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As we all learned in school, the First Amendment to the U.S. Constitution prohibits Congress from making laws that “abridge the freedom of speech.”  Employer-created rules and decisions are not acts of Congress, of course, and are not subject to the First Amendment.  So, employers can terminate their at-will employees (all employees without an employment contract) for a good or even a bad reason, including having a bad attitude, right?  Wrong, according to the National…
Today the Supreme Court issued its highly anticipated decision in Spokeo, Inc. v. Robins. The decision takes on a hot topic in consumer class action law today—what must a plaintiff plead and prove to have standing to sue for a violation of a federal statute? The Court held that an allegation of a statutory violation, without some showing of concrete harm, is not enough. Instead, in this Fair Credit Reporting Act case, the issue is…
While speaking at a conference this year, I asked members of the Human Resources community to raise their hands if they routinely instructed employees not to discuss internal investigations.  No surprise, most of the hands (maybe all of them) went up.   For many good reasons, most employers instruct employees to keep the fact of and contents of investigations confidential.  For example, when investigations become public, employees often become less willing to come forward and…
The National Labor Relations Board issued a landmark decision yesterday, reversing its precedent and establishing a new standard for determining when entities can be considered “joint employers” under the National Labor Relations Act. The 3-2 decision in Browning-Ferris Industries of California, Inc. held that Browning-Ferris, the owner and operator of a recycling facility, was a joint employer with its contractor, who provided workers (sorters, screen cleaners and housekeepers) to Browning-Ferris through a temporary labor services agreement. In its…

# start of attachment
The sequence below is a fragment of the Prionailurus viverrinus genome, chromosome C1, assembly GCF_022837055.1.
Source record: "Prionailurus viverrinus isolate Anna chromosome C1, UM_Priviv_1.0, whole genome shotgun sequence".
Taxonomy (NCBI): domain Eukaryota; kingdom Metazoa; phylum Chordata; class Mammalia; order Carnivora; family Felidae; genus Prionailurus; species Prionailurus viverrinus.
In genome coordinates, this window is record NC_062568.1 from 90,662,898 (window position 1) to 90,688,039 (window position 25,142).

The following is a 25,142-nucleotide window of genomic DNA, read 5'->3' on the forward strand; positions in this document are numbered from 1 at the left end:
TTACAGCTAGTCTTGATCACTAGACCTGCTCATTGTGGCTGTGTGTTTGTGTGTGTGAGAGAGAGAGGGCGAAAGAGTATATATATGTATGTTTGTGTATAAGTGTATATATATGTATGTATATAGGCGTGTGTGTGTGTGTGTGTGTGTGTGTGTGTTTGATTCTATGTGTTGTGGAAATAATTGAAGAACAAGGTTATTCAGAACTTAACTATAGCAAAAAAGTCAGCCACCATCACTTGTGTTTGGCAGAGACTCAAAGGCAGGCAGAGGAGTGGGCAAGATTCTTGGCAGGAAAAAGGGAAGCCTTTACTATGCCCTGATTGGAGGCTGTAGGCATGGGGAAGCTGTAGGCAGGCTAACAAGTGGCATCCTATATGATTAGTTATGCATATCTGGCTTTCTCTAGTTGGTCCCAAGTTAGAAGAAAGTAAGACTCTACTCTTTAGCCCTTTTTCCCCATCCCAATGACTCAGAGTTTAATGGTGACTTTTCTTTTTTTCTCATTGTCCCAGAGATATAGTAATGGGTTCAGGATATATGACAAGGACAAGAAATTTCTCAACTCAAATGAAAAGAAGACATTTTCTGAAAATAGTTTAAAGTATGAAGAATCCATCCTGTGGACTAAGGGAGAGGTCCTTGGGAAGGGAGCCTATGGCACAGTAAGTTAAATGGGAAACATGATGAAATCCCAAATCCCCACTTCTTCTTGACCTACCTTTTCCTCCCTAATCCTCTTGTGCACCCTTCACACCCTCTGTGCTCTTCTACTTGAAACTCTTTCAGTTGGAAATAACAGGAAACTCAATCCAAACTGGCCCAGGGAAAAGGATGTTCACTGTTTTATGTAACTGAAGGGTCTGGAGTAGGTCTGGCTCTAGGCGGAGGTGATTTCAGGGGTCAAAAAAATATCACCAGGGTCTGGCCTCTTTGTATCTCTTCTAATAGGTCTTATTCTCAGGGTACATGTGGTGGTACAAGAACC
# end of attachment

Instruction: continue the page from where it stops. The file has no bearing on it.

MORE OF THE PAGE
If you are a federal contractor subject to Section 503, then you are aware of the new regulations that were released in September 2013. While those regulations were released nearly two years ago, the most burdensome of these requirements (implementation of the Subpart C requirements) have not yet been implemented by most contractors because of the transition year period that allowed contractors to delay compliance with Subpart C. As contractors have been permitted to delay…
On May 20, 2015, the attorneys general of 31 states settled with three major credit reporting agencies (CRAs) for six million dollars and commitments to make a number of business practice changes. With the exception of $6 million payment–which can be seen as relatively small, all things considered–the settlement largely mirrors the CRAs’ March 2015 agreement with the New York Attorney General. Collectively, these agreements require CRAs to comply with the Fair Credit Reporting Act…
The New York Attorney General announced a settlement with credit bureaus Equifax, Experian and TransUnion regarding credit reporting policies and practices, including methods of addressing inaccuracies identified by consumers. In addition to changes to the credit bureaus’ error resolution practices, the settlement also requires the credit bureaus to analyze and monitor the performance of furnishers, i.e., the third parties, including lenders, that provide consumer data to the credit bureaus in the first instance. The settlement…
In 2014, the biggest headlines out of the Office of Federal Contract Compliance Programs (OFCCP) were the slew of regulatory and directive changes announced and finalized.  These included: significant changes to the VEVRAA (veterans) and Section 503 (disabled) regulations; an amendment to Executive Order 11246 (as well as new related regulations) to add sexual orientation and gender identity to the non-discrimination and affirmative action requirements; a new Executive Order requiring contractors to provide  information regarding…
The Occupational Safety & Health Administration (“OSHA”) recently released an advisory addressing employer and employee obligations “in the event of possible worker exposure to the Ebola virus.” Employers who believe that there is possible worker exposure to Ebola virus must implement various OSHA standards as part of a comprehensive worker protection program. The question many employers now face is: when does our workforce meet the threshold of “possible worker exposure” that would trigger implementation of…
As we have discussed in our prior blog posts in this series on the new OFCCP Regulations (which became effective on March 24, 2014), most of the new Regulations do not go into effect until the beginning of the contractor’s first plan year following March 24, 2014.  Many contractors have delayed implementing these new requirements because their new plan year has not yet begun.  The time for delaying is quickly coming to an end!…